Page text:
Welcome to the EHS Music Booster website. The mission of the Escondido High School Music Booster Association is to develop partnerships with parents, students and the greater community to promote and support the EHS Music Department in order to ensure student growth in musicianship, performance, leadership, citizenship, and self-discipline.
Every thing the boosters do is for our band members. Band is more than just playing an instrument, singing, twirling a rifle/sabre, or marching, it's an activity that has far reaching and long lasting affects.
"Dr. Nancy Rubino - Senior Director, College Board
Not all benefits derived from a music education are academic. Many studies have found that involvement in music leads to positive personal, social and motivational effects. Specifically, Catterall (2012) demonstrated that the arts significantly boost student involvement - both for low SES and high SES groups -- in extracurricular activities and student government, reduce discipline problems and increase the odds that students will go on to graduate from both high school and a four-year college. In short, music helps improve the overall quality of a young person's life.
A Columbia University study revealed that students in the arts are found to be more cooperative with teachers and peers, more self-confident and better able to express their ideas. As a result, researchers have found a reduction in aggressive and anti-social behavior as well as an increase in pro-social behavior (Bastian, 2000). Similarly, a study by Shields (2001) using music education in a mentoring program found a significant positive increase in self-perception derived from musical competence and a correlation between musical competence and global self-worth. Students felt free to be themselves and gained confidence from the experience. Finally, students who participate in school band or orchestra have the lowest levels of current and lifelong use of alcohol, tobacco and illicit drugs among any group in our society. Importantly, these positive behavioral effects steadily increase and persist over time.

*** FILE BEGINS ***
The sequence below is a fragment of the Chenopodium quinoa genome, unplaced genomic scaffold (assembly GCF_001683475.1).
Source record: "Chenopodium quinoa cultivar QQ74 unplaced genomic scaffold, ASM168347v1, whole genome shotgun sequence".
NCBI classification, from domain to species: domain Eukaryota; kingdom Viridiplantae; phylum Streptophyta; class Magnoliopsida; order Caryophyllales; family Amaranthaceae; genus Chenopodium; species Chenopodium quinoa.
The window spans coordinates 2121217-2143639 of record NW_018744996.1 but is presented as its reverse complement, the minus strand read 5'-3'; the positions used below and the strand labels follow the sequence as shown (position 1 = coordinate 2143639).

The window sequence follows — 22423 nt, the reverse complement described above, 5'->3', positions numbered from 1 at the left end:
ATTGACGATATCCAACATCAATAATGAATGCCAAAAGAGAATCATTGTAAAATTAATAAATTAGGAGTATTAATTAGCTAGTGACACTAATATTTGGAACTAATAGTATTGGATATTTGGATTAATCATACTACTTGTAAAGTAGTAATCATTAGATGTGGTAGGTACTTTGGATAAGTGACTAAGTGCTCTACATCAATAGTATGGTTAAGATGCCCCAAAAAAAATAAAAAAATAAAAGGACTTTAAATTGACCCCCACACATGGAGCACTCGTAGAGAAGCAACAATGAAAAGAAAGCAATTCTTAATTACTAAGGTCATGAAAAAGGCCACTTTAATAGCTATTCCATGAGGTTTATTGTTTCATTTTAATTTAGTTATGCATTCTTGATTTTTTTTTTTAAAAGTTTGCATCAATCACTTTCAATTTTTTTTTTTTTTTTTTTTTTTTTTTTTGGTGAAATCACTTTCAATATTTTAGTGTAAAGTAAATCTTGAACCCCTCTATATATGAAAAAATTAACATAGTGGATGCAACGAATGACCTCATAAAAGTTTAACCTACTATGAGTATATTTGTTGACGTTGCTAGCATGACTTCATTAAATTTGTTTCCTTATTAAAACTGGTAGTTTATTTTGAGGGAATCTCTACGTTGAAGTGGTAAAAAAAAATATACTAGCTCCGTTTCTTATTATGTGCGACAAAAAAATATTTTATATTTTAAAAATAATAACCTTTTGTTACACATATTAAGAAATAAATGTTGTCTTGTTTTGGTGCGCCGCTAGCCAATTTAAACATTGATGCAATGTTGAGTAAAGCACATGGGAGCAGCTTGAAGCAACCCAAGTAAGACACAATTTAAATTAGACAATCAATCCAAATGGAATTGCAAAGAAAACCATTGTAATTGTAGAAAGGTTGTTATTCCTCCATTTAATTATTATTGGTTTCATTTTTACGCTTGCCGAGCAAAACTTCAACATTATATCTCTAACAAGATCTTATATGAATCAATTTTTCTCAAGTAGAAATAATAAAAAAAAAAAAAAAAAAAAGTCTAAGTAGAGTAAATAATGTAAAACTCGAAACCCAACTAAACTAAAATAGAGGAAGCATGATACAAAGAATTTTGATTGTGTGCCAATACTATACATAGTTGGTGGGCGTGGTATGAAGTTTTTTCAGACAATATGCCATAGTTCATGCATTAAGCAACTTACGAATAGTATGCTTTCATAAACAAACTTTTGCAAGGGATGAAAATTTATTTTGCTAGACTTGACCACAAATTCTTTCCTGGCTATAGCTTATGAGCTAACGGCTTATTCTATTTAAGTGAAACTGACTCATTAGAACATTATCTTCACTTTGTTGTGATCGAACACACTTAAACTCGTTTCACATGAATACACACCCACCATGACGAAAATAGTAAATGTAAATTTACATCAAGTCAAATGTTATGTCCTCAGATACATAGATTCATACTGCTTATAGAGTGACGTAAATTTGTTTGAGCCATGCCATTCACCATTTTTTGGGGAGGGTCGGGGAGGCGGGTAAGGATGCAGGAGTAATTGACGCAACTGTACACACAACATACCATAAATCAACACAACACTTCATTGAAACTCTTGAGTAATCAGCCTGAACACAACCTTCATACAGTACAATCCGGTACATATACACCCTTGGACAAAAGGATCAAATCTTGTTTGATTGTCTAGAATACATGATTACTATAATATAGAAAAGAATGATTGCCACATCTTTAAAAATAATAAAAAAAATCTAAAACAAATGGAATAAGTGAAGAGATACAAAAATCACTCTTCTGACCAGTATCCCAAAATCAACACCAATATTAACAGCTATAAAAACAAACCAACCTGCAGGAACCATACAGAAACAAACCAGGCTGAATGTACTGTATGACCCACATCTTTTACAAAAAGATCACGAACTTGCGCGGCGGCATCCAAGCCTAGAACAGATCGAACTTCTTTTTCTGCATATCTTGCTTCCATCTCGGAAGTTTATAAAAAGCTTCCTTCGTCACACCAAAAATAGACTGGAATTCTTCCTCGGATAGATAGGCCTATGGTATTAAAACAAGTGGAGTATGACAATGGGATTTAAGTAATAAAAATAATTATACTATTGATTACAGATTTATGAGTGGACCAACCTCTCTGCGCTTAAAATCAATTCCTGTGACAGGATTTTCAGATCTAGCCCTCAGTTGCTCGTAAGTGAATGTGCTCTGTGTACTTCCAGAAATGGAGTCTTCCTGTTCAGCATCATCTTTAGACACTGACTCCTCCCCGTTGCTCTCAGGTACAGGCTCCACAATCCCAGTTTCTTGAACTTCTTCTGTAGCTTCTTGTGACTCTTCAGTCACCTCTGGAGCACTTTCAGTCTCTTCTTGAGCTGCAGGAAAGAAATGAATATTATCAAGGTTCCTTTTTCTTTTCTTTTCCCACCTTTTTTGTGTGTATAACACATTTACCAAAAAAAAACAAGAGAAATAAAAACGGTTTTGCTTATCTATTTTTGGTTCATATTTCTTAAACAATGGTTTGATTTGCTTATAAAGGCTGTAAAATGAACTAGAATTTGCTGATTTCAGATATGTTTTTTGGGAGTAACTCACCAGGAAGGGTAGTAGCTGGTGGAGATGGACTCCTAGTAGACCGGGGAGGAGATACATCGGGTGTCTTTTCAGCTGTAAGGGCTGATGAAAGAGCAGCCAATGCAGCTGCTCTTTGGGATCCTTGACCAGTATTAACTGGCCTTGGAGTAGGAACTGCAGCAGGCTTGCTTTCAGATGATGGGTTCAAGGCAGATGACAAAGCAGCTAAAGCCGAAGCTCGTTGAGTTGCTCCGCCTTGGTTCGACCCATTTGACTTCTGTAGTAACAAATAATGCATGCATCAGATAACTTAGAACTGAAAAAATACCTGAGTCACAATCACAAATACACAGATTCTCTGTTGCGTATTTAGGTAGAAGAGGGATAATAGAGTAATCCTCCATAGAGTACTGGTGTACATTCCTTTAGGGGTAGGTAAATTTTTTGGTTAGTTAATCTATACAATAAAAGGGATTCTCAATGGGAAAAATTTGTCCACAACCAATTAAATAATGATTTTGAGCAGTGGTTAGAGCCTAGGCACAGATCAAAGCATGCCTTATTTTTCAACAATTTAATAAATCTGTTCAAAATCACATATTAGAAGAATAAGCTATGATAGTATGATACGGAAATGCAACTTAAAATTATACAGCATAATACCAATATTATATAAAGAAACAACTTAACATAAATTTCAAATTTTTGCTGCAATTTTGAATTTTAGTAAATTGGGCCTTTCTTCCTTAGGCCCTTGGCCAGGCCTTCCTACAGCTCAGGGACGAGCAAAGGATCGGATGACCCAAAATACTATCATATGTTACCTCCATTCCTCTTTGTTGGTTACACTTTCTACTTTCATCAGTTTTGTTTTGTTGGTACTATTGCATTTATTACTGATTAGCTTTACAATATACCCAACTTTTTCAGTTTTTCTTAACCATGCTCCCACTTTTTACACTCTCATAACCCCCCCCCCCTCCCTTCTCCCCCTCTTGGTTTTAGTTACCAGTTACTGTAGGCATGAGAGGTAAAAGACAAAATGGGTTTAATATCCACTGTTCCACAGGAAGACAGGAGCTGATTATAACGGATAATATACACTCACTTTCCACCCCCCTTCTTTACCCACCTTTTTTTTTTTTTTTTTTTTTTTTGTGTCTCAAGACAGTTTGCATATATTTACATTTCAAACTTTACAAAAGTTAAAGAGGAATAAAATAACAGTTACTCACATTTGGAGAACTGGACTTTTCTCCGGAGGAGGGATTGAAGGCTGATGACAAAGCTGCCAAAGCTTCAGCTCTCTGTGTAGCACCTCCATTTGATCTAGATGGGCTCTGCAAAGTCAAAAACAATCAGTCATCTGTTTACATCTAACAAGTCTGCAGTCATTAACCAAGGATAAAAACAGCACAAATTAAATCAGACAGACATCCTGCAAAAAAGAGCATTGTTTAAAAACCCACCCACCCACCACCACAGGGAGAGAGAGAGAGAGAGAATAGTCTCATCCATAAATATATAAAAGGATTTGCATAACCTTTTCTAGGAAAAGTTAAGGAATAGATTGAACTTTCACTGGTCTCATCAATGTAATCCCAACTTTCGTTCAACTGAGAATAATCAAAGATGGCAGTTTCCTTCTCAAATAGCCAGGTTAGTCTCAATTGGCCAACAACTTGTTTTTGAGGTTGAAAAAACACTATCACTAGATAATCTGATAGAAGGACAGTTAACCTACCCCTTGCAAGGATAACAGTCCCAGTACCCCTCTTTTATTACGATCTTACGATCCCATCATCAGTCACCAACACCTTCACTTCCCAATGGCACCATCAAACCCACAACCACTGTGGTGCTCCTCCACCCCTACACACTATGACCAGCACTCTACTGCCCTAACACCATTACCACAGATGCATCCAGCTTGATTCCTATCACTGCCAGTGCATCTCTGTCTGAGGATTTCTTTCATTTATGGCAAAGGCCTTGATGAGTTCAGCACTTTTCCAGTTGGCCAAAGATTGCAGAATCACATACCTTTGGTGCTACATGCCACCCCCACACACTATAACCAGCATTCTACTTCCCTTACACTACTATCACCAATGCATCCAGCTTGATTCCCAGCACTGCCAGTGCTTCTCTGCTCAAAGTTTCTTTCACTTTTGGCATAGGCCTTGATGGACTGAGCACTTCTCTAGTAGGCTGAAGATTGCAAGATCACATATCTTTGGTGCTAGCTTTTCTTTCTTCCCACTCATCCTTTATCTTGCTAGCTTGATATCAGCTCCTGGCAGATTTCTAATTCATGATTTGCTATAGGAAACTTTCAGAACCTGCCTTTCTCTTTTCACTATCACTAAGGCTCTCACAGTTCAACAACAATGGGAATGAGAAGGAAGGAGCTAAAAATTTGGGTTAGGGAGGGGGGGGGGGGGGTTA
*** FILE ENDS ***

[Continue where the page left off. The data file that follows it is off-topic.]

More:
Performing with others also helps students build critical thinking and problem-solving skills. Students who play an instrument in a band need to acquire certain social and emotional skills necessary to be a contributing member, including discipline, collaboration, patience, persistence and motivation (Adderly, 2003). In addition, performing in front of others helps boost children's self-esteem and gives them the opportunity to overcome fears and see they can succeed.
The arts also create a supportive environment that promotes acceptance of constructive criticism and safely allows one to take risks (Barry, 2002). In several national studies over the past decade, students at risk of dropping out of school cite participation in the arts as their reason for staying. These students also reported watching fewer hours of television, participating more in community service and having less feelings of boredom in school. Similarly, orchestra students in Tacoma, Washington (Cutietta, 1998) followed over a two-month period were found to have more positive attitudes about school and less classroom friction and competitiveness.
Finally, in Catterall's 2012 study, the findings revealed a large increase in volunteerism in young adults with artsrich high school experiences. This was true for both low income and high income students, with an impace greater seen on low income students. "